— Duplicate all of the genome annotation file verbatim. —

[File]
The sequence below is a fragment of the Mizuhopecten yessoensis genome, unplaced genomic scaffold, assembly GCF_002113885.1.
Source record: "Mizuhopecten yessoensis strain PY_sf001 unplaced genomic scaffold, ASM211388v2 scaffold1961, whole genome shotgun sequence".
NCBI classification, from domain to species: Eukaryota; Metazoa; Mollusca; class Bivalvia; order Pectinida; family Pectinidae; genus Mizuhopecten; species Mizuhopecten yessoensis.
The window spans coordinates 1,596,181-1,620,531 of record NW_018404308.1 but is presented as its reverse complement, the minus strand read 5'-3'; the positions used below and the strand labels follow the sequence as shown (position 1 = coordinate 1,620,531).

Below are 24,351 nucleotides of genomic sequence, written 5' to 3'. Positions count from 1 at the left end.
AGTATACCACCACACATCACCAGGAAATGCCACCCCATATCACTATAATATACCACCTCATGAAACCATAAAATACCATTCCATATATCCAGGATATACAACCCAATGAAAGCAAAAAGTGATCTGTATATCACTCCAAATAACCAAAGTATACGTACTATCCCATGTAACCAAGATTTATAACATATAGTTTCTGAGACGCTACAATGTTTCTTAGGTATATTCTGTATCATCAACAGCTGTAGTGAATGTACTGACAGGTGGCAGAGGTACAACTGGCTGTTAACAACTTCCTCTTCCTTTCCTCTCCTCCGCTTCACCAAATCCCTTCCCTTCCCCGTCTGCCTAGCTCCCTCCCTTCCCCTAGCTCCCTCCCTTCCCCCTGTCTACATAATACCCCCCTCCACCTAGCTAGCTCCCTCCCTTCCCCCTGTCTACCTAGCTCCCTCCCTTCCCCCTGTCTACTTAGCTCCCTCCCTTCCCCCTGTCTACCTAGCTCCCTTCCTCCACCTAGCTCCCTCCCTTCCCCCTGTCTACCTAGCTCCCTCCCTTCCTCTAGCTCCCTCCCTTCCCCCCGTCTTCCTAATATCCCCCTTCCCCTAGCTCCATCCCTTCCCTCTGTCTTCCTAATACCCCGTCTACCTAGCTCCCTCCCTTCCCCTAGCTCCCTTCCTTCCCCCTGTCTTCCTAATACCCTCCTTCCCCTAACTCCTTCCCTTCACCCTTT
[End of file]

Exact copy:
The sequence below is a fragment of the Mizuhopecten yessoensis genome, unplaced genomic scaffold, assembly GCF_002113885.1.
Source record: "Mizuhopecten yessoensis strain PY_sf001 unplaced genomic scaffold, ASM211388v2 scaffold1961, whole genome shotgun sequence".
NCBI classification, from domain to species: Eukaryota; Metazoa; Mollusca; class Bivalvia; order Pectinida; family Pectinidae; genus Mizuhopecten; species Mizuhopecten yessoensis.
The window spans coordinates 1,596,181-1,620,531 of record NW_018404308.1 but is presented as its reverse complement, the minus strand read 5'-3'; the positions used below and the strand labels follow the sequence as shown (position 1 = coordinate 1,620,531).

Below are 24,351 nucleotides of genomic sequence, written 5' to 3'. Positions count from 1 at the left end.
AGTATACCACCACACATCACCAGGAAATGCCACCCCATATCACTATAATATACCACCTCATGAAACCATAAAATACCATTCCATATATCCAGGATATACAACCCAATGAAAGCAAAAAGTGATCTGTATATCACTCCAAATAACCAAAGTATACGTACTATCCCATGTAACCAAGATTTATAACATATAGTTTCTGAGACGCTACAATGTTTCTTAGGTATATTCTGTATCATCAACAGCTGTAGTGAATGTACTGACAGGTGGCAGAGGTACAACTGGCTGTTAACAACTTCCTCTTCCTTTCCTCTCCTCCGCTTCACCAAATCCCTTCCCTTCCCCGTCTGCCTAGCTCCCTCCCTTCCCCTAGCTCCCTCCCTTCCCCCTGTCTACATAATACCCCCCTCCACCTAGCTAGCTCCCTCCCTTCCCCCTGTCTACCTAGCTCCCTCCCTTCCCCCTGTCTACTTAGCTCCCTCCCTTCCCCCTGTCTACCTAGCTCCCTTCCTCCACCTAGCTCCCTCCCTTCCCCCTGTCTACCTAGCTCCCTCCCTTCCTCTAGCTCCCTCCCTTCCCCCCGTCTTCCTAATATCCCCCTTCCCCTAGCTCCATCCCTTCCCTCTGTCTTCCTAATACCCCGTCTACCTAGCTCCCTCCCTTCCCCTAGCTCCCTTCCTTCCCCCTGTCTTCCTAATACCCTCCTTCCCCTAACTCCTTCCCTTCACCCTTT